Stationary cell and radio towers create a circle of high power wireless radiation (1500 feet) around them, with a much larger radius (dozens of miles) of lower power radiation, which scientists have found can contribute to environmental disturbances.  In cities the density is much higher with more towers and co-location of multiple antennas on a single tower to accommodate multiple telecommunication carriers.  Firstenberg (2017) in his fascinating and well-researched book, The Invisible Rainbow: A History of Electricity and Life, describes both observations and biological experiments performed, mostly in Europe, where radio broadcast towers caused not only human symptoms but also affected widespread forest health with loss of birds, thinner growth rings on trees, poor seed germination and loss of duckweed, among other effects. When these towers were removed, not only did local residents symptoms disappear, the forest recovered.  The Skrunda Radio Location Case.

Trees are Harmed by Radiofrequency Radiation

In Colorado, Aspen trees have been on the decline and experiments have pointed to radiation from cell towers causing poor growth and smaller leaves- Haggerty 2010  A 4-year experiment by Waldmann-Selsam et al (2016) clearly demonstrated, with accurate RF emission testing, cell tower radiation causing the death of nearby trees over time. He notes, “These results are consistent with the fact that damage afflicted on trees by mobile phone towers usually start on one side, extending to the whole tree over time.”   These are truly alarming findings and serve as a dire warning on further wireless expansion, especially with regards to agricultural rural zones or wildlife areas with sensitive species. Research also raises the question of wildfires sparked by dead or dying trees near cell towers.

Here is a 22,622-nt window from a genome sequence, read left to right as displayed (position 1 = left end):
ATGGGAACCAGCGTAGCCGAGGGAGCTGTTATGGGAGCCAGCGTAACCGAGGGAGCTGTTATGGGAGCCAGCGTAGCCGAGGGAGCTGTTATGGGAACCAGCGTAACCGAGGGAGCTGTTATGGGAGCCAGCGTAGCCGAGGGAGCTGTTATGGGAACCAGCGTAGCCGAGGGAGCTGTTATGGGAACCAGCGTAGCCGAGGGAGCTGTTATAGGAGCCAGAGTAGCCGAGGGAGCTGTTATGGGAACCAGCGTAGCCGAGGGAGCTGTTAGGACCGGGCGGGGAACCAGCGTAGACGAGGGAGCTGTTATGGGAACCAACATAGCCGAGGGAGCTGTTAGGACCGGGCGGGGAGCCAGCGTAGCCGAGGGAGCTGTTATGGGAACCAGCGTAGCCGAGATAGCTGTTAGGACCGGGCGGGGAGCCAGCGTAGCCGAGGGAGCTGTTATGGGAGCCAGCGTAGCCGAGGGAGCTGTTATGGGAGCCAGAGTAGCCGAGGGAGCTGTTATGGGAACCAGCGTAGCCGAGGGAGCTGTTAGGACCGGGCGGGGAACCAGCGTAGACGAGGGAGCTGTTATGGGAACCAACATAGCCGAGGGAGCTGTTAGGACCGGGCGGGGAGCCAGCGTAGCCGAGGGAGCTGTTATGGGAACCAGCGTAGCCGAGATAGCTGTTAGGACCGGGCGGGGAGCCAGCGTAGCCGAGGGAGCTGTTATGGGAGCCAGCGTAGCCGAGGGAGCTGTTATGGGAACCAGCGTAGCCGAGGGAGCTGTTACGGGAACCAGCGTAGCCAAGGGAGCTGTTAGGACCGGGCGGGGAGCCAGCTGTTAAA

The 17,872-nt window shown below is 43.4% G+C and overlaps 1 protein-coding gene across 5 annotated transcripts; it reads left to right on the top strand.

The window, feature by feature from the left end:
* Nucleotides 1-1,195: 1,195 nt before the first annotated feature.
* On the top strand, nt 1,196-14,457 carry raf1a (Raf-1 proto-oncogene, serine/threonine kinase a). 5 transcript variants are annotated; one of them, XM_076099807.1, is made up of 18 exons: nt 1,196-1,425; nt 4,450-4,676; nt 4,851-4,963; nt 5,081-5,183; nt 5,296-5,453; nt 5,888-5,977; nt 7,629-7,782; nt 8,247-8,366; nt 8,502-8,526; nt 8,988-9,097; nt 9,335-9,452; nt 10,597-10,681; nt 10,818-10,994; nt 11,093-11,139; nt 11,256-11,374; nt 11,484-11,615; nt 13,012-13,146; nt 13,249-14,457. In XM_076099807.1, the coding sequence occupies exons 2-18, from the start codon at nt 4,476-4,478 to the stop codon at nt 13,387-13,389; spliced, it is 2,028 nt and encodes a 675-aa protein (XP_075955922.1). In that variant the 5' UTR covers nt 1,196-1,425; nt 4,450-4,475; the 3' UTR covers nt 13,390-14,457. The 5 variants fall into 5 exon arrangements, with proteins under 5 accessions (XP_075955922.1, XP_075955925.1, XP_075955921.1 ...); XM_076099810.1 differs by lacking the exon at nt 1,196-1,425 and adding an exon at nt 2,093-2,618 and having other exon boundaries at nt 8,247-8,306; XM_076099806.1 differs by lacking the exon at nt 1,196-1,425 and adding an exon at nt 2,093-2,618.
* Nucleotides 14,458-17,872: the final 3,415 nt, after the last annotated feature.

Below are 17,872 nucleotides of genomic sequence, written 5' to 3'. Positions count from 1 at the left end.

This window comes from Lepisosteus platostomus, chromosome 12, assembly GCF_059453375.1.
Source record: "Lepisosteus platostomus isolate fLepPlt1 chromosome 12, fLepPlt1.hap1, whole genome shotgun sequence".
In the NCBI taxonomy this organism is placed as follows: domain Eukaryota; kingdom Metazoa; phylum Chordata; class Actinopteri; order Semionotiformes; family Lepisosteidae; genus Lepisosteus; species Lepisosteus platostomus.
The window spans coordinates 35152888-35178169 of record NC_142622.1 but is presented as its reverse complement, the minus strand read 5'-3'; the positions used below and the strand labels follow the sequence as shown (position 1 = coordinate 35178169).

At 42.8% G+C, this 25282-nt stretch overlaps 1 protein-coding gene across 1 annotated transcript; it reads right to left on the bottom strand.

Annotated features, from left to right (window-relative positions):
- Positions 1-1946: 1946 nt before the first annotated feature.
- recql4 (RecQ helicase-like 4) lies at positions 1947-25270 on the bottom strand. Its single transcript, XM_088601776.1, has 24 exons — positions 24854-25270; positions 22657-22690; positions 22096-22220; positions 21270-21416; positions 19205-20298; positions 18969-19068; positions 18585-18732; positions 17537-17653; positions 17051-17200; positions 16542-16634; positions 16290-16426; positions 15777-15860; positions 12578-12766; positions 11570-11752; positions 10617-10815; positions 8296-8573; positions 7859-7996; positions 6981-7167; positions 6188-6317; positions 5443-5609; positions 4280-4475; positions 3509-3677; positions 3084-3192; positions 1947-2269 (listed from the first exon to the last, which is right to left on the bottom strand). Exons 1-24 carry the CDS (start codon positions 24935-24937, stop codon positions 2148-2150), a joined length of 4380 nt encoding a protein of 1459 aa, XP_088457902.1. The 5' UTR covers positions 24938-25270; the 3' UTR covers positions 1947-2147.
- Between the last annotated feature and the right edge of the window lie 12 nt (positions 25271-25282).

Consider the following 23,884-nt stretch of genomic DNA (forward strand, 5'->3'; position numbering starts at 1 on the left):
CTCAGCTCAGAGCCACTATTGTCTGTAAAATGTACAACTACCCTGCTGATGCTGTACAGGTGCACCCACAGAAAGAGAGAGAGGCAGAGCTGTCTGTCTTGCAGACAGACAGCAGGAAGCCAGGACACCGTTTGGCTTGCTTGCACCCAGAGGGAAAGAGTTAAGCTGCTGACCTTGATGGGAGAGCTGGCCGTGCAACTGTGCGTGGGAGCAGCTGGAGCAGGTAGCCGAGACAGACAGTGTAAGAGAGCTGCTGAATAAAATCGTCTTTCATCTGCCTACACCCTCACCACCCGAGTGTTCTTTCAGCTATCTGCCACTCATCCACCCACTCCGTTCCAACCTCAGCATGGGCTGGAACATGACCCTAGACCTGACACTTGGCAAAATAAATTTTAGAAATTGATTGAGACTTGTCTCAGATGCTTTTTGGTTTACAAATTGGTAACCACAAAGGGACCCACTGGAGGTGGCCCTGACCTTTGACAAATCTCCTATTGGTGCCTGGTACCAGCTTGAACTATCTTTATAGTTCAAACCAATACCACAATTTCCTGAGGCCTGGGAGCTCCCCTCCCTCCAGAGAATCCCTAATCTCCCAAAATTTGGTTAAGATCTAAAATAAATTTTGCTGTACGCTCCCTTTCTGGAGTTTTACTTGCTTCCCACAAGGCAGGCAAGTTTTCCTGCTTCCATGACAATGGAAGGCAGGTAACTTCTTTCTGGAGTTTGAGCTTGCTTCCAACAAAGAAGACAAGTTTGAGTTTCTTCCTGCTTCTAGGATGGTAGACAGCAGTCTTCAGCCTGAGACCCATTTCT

Bird Migration Disrupted More by Weak Magnetic Fields

Biologists have noted that birds magnetic compass orientation appears more susceptible to weak broadband electromagnetic fields. Schwarze et al (2016), note in their paper that weak magnetic fields can have much more powerful influence on bird migration than strong fields.  They state, “Our results indicated that the magnetic compass orientation of European robins could not be disrupted by any of the relatively strong narrow-band electromagnetic fields employed here, but that the weak broadband field very efficiently disrupted their orientation”   Pakhomov (2017) and  Wiltschko (2015) both confirmed this effect.

Homing Pigeons Magneto-Receptors Disoriented by Wireless Communications

It is well established that magnetite, a form of iron ore, is found in a wide variety of organisms who use this magneto-receptor to sense the earth’s low energy magnetic field as a directional reference. (Cadiou and McNaughton). Magnetite acts as an internal compass of sorts.  Migrating birds, fish, insects and animals connect these magneto-receptors with the earth’s natural geomagnetic forces, to successfully guide them in long and short distance journeys, necessary for feeding and breeding. Modern communications systems with a proliferation of cell towers and smart meters in cities and rural areas, create a fluctuating blanket of continuous pulsating artificial radiofrequency wave mixtures that can alter local magnetic fields and thus impair migration and orientation of birds in addition to effects on pollinators. In 1998, soon after cell towers were installed in Pennsylvania, pigeon races ended in disaster as up to 90% of birds were disoriented and lost their navigational skills. When Homing Pigeons Don’t Go Home Again NY Times. Dec 6, 1998.

Bird Navigation Disabled in Cities